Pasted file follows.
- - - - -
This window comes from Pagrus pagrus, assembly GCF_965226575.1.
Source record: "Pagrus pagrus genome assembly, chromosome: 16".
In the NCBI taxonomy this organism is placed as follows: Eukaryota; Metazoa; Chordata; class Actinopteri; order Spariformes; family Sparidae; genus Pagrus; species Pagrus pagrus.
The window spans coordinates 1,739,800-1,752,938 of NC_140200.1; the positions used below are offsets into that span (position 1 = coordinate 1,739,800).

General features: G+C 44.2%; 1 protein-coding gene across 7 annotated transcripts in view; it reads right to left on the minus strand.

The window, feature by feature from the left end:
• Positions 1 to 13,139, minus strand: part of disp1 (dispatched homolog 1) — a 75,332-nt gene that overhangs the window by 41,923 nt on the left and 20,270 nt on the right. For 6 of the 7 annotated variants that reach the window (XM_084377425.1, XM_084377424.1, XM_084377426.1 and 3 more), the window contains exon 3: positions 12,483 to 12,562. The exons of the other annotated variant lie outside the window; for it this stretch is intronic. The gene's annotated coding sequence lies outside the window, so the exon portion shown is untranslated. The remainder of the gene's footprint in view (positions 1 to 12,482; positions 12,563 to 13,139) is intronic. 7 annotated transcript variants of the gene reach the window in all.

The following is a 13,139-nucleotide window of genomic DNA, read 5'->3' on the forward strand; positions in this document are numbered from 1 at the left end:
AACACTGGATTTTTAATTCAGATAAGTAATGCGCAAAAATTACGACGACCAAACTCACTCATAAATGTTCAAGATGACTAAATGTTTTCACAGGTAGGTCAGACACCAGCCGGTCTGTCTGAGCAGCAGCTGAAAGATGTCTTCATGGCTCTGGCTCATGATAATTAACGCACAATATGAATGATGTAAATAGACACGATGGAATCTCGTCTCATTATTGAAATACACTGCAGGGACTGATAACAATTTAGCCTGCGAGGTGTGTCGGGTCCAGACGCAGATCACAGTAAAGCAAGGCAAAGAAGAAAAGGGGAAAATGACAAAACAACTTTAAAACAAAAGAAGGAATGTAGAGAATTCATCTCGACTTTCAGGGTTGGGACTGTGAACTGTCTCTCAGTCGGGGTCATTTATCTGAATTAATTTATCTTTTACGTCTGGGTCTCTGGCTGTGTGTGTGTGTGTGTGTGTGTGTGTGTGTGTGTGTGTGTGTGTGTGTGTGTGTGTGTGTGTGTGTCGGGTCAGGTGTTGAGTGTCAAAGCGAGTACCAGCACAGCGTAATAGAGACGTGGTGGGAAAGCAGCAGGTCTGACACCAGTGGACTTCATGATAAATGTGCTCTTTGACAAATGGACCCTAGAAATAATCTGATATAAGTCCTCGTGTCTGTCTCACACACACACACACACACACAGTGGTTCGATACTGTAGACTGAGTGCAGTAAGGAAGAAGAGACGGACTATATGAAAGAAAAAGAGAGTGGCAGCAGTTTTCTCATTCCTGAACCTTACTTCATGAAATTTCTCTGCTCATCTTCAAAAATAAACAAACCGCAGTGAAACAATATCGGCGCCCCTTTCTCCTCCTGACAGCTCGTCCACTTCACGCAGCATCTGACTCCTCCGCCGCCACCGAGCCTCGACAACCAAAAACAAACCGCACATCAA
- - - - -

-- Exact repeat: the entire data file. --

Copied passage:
This window comes from Pagrus pagrus, assembly GCF_965226575.1.
Source record: "Pagrus pagrus genome assembly, chromosome: 16".
In the NCBI taxonomy this organism is placed as follows: Eukaryota; Metazoa; Chordata; class Actinopteri; order Spariformes; family Sparidae; genus Pagrus; species Pagrus pagrus.
The window spans coordinates 1,739,800-1,752,938 of NC_140200.1; the positions used below are offsets into that span (position 1 = coordinate 1,739,800).

General features: G+C 44.2%; 1 protein-coding gene across 7 annotated transcripts in view; it reads right to left on the minus strand.

The window, feature by feature from the left end:
• Positions 1 to 13,139, minus strand: part of disp1 (dispatched homolog 1) — a 75,332-nt gene that overhangs the window by 41,923 nt on the left and 20,270 nt on the right. For 6 of the 7 annotated variants that reach the window (XM_084377425.1, XM_084377424.1, XM_084377426.1 and 3 more), the window contains exon 3: positions 12,483 to 12,562. The exons of the other annotated variant lie outside the window; for it this stretch is intronic. The gene's annotated coding sequence lies outside the window, so the exon portion shown is untranslated. The remainder of the gene's footprint in view (positions 1 to 12,482; positions 12,563 to 13,139) is intronic. 7 annotated transcript variants of the gene reach the window in all.

The following is a 13,139-nucleotide window of genomic DNA, read 5'->3' on the forward strand; positions in this document are numbered from 1 at the left end:
AACACTGGATTTTTAATTCAGATAAGTAATGCGCAAAAATTACGACGACCAAACTCACTCATAAATGTTCAAGATGACTAAATGTTTTCACAGGTAGGTCAGACACCAGCCGGTCTGTCTGAGCAGCAGCTGAAAGATGTCTTCATGGCTCTGGCTCATGATAATTAACGCACAATATGAATGATGTAAATAGACACGATGGAATCTCGTCTCATTATTGAAATACACTGCAGGGACTGATAACAATTTAGCCTGCGAGGTGTGTCGGGTCCAGACGCAGATCACAGTAAAGCAAGGCAAAGAAGAAAAGGGGAAAATGACAAAACAACTTTAAAACAAAAGAAGGAATGTAGAGAATTCATCTCGACTTTCAGGGTTGGGACTGTGAACTGTCTCTCAGTCGGGGTCATTTATCTGAATTAATTTATCTTTTACGTCTGGGTCTCTGGCTGTGTGTGTGTGTGTGTGTGTGTGTGTGTGTGTGTGTGTGTGTGTGTGTGTGTGTGTGTGTGTGTGTCGGGTCAGGTGTTGAGTGTCAAAGCGAGTACCAGCACAGCGTAATAGAGACGTGGTGGGAAAGCAGCAGGTCTGACACCAGTGGACTTCATGATAAATGTGCTCTTTGACAAATGGACCCTAGAAATAATCTGATATAAGTCCTCGTGTCTGTCTCACACACACACACACACACACAGTGGTTCGATACTGTAGACTGAGTGCAGTAAGGAAGAAGAGACGGACTATATGAAAGAAAAAGAGAGTGGCAGCAGTTTTCTCATTCCTGAACCTTACTTCATGAAATTTCTCTGCTCATCTTCAAAAATAAACAAACCGCAGTGAAACAATATCGGCGCCCCTTTCTCCTCCTGACAGCTCGTCCACTTCACGCAGCATCTGACTCCTCCGCCGCCACCGAGCCTCGACAACCAAAAACAAACCGCACATCAA